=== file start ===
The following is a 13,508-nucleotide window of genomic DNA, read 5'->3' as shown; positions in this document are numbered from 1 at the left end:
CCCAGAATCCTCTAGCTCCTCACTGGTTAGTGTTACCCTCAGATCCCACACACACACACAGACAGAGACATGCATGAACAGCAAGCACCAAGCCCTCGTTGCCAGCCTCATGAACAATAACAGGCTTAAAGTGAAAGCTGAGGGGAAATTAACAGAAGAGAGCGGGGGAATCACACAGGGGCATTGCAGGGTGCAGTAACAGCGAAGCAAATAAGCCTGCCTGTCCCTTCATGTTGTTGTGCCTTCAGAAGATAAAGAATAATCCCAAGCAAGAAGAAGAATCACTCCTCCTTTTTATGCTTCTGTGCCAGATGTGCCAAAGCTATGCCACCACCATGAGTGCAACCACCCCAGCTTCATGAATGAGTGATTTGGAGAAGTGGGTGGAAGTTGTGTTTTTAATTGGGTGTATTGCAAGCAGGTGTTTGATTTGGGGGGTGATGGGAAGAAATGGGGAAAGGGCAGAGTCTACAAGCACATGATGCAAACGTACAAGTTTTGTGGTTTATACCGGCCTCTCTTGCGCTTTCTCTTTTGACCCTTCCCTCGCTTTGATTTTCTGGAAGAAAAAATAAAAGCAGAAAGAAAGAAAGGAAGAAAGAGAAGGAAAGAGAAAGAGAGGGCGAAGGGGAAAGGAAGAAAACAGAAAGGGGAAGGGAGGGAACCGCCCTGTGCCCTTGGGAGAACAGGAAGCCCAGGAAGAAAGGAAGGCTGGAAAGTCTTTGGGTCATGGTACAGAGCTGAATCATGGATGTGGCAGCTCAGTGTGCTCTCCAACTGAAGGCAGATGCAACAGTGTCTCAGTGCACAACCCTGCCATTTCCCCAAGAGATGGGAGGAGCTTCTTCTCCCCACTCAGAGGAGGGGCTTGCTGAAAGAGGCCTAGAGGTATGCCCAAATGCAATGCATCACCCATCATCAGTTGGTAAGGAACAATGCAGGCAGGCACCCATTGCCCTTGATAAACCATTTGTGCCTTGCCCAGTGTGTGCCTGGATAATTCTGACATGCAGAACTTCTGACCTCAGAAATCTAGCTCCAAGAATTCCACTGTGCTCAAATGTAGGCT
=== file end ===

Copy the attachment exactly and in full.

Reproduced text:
The following is a 13,508-nucleotide window of genomic DNA, read 5'->3' as shown; positions in this document are numbered from 1 at the left end:
CCCAGAATCCTCTAGCTCCTCACTGGTTAGTGTTACCCTCAGATCCCACACACACACACAGACAGAGACATGCATGAACAGCAAGCACCAAGCCCTCGTTGCCAGCCTCATGAACAATAACAGGCTTAAAGTGAAAGCTGAGGGGAAATTAACAGAAGAGAGCGGGGGAATCACACAGGGGCATTGCAGGGTGCAGTAACAGCGAAGCAAATAAGCCTGCCTGTCCCTTCATGTTGTTGTGCCTTCAGAAGATAAAGAATAATCCCAAGCAAGAAGAAGAATCACTCCTCCTTTTTATGCTTCTGTGCCAGATGTGCCAAAGCTATGCCACCACCATGAGTGCAACCACCCCAGCTTCATGAATGAGTGATTTGGAGAAGTGGGTGGAAGTTGTGTTTTTAATTGGGTGTATTGCAAGCAGGTGTTTGATTTGGGGGGTGATGGGAAGAAATGGGGAAAGGGCAGAGTCTACAAGCACATGATGCAAACGTACAAGTTTTGTGGTTTATACCGGCCTCTCTTGCGCTTTCTCTTTTGACCCTTCCCTCGCTTTGATTTTCTGGAAGAAAAAATAAAAGCAGAAAGAAAGAAAGGAAGAAAGAGAAGGAAAGAGAAAGAGAGGGCGAAGGGGAAAGGAAGAAAACAGAAAGGGGAAGGGAGGGAACCGCCCTGTGCCCTTGGGAGAACAGGAAGCCCAGGAAGAAAGGAAGGCTGGAAAGTCTTTGGGTCATGGTACAGAGCTGAATCATGGATGTGGCAGCTCAGTGTGCTCTCCAACTGAAGGCAGATGCAACAGTGTCTCAGTGCACAACCCTGCCATTTCCCCAAGAGATGGGAGGAGCTTCTTCTCCCCACTCAGAGGAGGGGCTTGCTGAAAGAGGCCTAGAGGTATGCCCAAATGCAATGCATCACCCATCATCAGTTGGTAAGGAACAATGCAGGCAGGCACCCATTGCCCTTGATAAACCATTTGTGCCTTGCCCAGTGTGTGCCTGGATAATTCTGACATGCAGAACTTCTGACCTCAGAAATCTAGCTCCAAGAATTCCACTGTGCTCAAATGTAGGCT